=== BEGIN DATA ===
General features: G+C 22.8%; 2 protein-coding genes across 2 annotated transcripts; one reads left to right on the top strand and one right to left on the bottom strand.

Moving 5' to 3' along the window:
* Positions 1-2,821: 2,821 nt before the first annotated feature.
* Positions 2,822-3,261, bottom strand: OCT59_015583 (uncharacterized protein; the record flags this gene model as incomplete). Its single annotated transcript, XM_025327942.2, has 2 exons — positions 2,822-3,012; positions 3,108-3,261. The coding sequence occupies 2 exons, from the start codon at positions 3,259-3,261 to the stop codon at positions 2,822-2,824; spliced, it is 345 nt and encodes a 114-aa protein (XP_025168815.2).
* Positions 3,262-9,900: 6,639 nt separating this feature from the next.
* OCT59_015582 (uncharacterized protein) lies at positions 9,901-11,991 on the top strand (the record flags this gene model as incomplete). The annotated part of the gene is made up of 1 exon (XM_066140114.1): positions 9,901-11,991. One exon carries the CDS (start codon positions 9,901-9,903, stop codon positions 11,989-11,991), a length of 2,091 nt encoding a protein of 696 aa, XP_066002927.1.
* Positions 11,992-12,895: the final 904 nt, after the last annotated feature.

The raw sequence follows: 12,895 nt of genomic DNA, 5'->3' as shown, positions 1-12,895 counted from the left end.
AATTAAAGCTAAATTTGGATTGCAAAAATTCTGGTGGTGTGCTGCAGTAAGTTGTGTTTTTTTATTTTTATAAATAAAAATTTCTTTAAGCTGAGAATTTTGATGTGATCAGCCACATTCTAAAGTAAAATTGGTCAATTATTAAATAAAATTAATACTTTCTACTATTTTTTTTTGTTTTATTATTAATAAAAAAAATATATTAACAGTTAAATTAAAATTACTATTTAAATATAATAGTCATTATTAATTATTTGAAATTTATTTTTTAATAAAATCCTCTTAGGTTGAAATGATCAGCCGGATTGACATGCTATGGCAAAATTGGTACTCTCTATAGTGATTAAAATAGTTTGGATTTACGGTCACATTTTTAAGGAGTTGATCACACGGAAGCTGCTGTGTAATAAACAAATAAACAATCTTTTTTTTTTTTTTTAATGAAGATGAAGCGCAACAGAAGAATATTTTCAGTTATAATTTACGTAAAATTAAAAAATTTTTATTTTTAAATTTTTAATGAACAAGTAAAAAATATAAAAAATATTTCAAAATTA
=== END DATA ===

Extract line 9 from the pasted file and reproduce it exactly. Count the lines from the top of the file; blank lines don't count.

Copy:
AATTAAAGCTAAATTTGGATTGCAAAAATTCTGGTGGTGTGCTGCAGTAAGTTGTGTTTTTTTATTTTTATAAATAAAAATTTCTTTAAGCTGAGAATTTTGATGTGATCAGCCACATTCTAAAGTAAAATTGGTCAATTATTAAATAAAATTAATACTTTCTACTATTTTTTTTTGTTTTATTATTAATAAAAAAAATATATTAACAGTTAAATTAAAATTACTATTTAAATATAATAGTCATTATTAATTATTTGAAATTTATTTTTTAATAAAATCCTCTTAGGTTGAAATGATCAGCCGGATTGACATGCTATGGCAAAATTGGTACTCTCTATAGTGATTAAAATAGTTTGGATTTACGGTCACATTTTTAAGGAGTTGATCACACGGAAGCTGCTGTGTAATAAACAAATAAACAATCTTTTTTTTTTTTTTTAATGAAGATGAAGCGCAACAGAAGAATATTTTCAGTTATAATTTACGTAAAATTAAAAAATTTTTATTTTTAAATTTTTAATGAACAAGTAAAAAATATAAAAAATATTTCAAAATTA